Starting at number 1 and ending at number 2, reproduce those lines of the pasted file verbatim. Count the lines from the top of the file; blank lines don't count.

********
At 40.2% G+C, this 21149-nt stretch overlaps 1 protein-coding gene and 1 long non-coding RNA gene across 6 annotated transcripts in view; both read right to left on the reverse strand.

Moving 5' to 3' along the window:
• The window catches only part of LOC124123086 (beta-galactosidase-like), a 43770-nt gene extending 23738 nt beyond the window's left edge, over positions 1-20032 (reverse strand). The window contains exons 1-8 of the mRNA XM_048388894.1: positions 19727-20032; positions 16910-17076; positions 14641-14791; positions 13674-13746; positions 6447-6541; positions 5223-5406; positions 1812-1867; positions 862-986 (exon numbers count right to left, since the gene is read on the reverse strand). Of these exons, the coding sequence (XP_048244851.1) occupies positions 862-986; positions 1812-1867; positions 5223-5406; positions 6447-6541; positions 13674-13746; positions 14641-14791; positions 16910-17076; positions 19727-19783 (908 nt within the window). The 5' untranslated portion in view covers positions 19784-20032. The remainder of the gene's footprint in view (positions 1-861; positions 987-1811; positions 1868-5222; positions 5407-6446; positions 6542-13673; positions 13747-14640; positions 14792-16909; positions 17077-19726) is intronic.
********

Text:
At 40.2% G+C, this 21149-nt stretch overlaps 1 protein-coding gene and 1 long non-coding RNA gene across 6 annotated transcripts in view; both read right to left on the reverse strand.

Moving 5' to 3' along the window: